The role of EEG in diagnosing both atypical and typical cases of subacute sclerosing panencephalitis has been described [7]. The classic EEG picture is characterised by periodic complexes consisting of bilaterally symmetrical, synchronous, high-voltage bursts of polyphasic, stereotyped delta waves. In the different epileptic syndromes, such as Dravet syndrome, generalized periodic epileptiform discharges can be seen [8]. Moseley et al. reported a case with Dravet syndrome and SCN1A mutation that had periodic EEG discharges [9]. In another report by Takayanagi et al., a case of a 10-month-old boy whose electroencephalogram revealed generalized periodic epileptiform discharges was subsequently found to have a de novo mutation of the SCN1A gene consistent with Dravet syndrome [10].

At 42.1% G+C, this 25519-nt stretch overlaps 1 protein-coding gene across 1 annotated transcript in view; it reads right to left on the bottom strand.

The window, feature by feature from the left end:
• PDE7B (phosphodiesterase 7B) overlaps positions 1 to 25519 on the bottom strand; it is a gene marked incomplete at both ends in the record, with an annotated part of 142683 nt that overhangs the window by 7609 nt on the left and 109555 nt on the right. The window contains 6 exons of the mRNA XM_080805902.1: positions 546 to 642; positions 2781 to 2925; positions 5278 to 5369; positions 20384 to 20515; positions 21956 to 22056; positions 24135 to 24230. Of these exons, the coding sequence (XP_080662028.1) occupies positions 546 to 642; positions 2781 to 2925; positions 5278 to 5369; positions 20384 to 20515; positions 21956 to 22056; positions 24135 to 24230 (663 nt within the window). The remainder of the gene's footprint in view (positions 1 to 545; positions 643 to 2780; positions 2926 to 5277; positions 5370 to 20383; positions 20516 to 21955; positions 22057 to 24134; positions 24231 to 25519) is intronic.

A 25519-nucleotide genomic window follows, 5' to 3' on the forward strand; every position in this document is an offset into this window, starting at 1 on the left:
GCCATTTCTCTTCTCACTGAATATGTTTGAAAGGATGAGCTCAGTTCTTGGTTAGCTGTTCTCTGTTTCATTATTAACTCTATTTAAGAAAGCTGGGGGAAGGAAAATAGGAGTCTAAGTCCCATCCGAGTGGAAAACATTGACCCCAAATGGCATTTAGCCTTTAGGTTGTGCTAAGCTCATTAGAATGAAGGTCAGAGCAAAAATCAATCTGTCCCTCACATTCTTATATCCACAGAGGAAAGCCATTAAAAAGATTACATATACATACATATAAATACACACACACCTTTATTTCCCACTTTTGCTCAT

In conclusion, subacute sclerosing panencephalitis is a rare complication of measles infection. We strongly recommend screening for SSPE in children with new onset cognitive deterioration and myoclonic jerks. Increasing awareness of SSPE in the pediatricians and neurologists can help in the early diagnosis of the patients and prevent unnecessary investigations.

Conflict of Interests

The authors declared no potential conflict of interests with respect to the research, authorship, and/or publication of this paper.

Authors’ Contribution

Ayşe Kartal and Ayşegül Neşe Çıtak Kurt wrote the paper. Kürşad Aydın, Ayşe Serdaroğlu, and Tuğba Hirfanoğlu were involved in the diagnosis and management of the patient. In addition, Kürşad Aydın edited the paper.